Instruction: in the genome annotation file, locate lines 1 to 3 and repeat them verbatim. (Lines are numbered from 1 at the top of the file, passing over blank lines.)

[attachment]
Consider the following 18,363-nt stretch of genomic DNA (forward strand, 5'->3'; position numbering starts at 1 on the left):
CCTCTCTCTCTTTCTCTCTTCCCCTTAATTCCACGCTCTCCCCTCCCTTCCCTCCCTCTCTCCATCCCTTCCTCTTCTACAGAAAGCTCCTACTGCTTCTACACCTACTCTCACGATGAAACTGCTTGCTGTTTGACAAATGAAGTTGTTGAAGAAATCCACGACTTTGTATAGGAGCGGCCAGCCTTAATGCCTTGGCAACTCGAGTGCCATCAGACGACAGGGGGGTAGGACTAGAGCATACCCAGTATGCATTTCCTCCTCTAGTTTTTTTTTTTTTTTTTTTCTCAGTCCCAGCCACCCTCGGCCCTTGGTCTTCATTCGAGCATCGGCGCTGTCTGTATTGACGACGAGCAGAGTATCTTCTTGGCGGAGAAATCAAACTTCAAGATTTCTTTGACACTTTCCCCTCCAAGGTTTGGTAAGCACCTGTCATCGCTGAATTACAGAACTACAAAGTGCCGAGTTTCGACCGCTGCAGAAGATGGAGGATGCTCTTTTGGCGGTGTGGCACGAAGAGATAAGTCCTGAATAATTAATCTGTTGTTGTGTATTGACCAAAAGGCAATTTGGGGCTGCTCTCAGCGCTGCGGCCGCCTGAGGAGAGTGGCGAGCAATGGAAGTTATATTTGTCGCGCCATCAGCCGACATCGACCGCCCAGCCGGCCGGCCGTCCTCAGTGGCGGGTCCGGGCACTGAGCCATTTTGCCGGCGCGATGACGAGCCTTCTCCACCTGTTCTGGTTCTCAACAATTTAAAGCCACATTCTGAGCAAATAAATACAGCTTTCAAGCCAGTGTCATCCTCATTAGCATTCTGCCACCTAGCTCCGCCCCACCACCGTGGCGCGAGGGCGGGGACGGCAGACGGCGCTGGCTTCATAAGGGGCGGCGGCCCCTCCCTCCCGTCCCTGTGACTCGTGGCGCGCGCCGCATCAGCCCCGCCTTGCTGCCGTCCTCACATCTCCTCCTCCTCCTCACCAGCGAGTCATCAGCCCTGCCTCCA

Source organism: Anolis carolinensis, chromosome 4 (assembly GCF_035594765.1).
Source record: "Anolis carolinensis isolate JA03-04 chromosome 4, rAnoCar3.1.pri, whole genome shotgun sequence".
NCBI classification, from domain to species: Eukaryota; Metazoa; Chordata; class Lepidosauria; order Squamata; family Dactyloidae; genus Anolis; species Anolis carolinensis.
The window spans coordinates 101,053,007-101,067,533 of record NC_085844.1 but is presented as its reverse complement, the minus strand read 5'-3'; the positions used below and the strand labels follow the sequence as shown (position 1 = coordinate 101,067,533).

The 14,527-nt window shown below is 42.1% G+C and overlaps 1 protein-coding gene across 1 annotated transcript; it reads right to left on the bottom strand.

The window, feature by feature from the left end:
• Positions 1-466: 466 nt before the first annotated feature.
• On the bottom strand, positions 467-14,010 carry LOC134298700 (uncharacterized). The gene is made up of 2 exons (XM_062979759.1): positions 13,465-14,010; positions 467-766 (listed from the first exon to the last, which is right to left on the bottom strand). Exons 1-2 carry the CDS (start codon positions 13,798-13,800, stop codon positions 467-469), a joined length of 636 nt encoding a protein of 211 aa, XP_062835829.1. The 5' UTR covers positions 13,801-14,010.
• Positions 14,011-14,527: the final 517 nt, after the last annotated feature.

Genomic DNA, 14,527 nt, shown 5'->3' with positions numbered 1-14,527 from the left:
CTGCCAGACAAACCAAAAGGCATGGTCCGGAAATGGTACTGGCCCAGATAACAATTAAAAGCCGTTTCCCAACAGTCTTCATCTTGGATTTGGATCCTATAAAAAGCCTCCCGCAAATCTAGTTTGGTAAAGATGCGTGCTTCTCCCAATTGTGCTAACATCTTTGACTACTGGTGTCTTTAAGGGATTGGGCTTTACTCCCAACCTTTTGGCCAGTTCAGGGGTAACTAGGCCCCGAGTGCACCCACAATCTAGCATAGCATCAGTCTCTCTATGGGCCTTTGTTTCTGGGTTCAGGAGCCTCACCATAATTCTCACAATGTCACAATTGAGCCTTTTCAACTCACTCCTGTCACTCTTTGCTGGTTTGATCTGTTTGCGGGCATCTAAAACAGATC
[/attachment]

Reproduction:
Consider the following 18,363-nt stretch of genomic DNA (forward strand, 5'->3'; position numbering starts at 1 on the left):
CCTCTCTCTCTTTCTCTCTTCCCCTTAATTCCACGCTCTCCCCTCCCTTCCCTCCCTCTCTCCATCCCTTCCTCTTCTACAGAAAGCTCCTACTGCTTCTACACCTACTCTCACGATGAAACTGCTTGCTGTTTGACAAATGAAGTTGTTGAAGAAATCCACGACTTTGTATAGGAGCGGCCAGCCTTAATGCCTTGGCAACTCGAGTGCCATCAGACGACAGGGGGGTAGGACTAGAGCATACCCAGTATGCATTTCCTCCTCTAGTTTTTTTTTTTTTTTTTTTCTCAGTCCCAGCCACCCTCGGCCCTTGGTCTTCATTCGAGCATCGGCGCTGTCTGTATTGACGACGAGCAGAGTATCTTCTTGGCGGAGAAATCAAACTTCAAGATTTCTTTGACACTTTCCCCTCCAAGGTTTGGTAAGCACCTGTCATCGCTGAATTACAGAACTACAAAGTGCCGAGTTTCGACCGCTGCAGAAGATGGAGGATGCTCTTTTGGCGGTGTGGCACGAAGAGATAAGTCCTGAATAATTAATCTGTTGTTGTGTATTGACCAAAAGGCAATTTGGGGCTGCTCTCAGCGCTGCGGCCGCCTGAGGAGAGTGGCGAGCAATGGAAGTTATATTTGTCGCGCCATCAGCCGACATCGACCGCCCAGCCGGCCGGCCGTCCTCAGTGGCGGGTCCGGGCACTGAGCCATTTTGCCGGCGCGATGACGAGCCTTCTCCACCTGTTCTGGTTCTCAACAATTTAAAGCCACATTCTGAGCAAATAAATACAGCTTTCAAGCCAGTGTCATCCTCATTAGCATTCTGCCACCTAGCTCCGCCCCACCACCGTGGCGCGAGGGCGGGGACGGCAGACGGCGCTGGCTTCATAAGGGGCGGCGGCCCCTCCCTCCCGTCCCTGTGACTCGTGGCGCGCGCCGCATCAGCCCCGCCTTGCTGCCGTCCTCACATCTCCTCCTCCTCCTCACCAGCGAGTCATCAGCCCTGCCTCCA

Source organism: Anolis carolinensis, chromosome 4 (assembly GCF_035594765.1).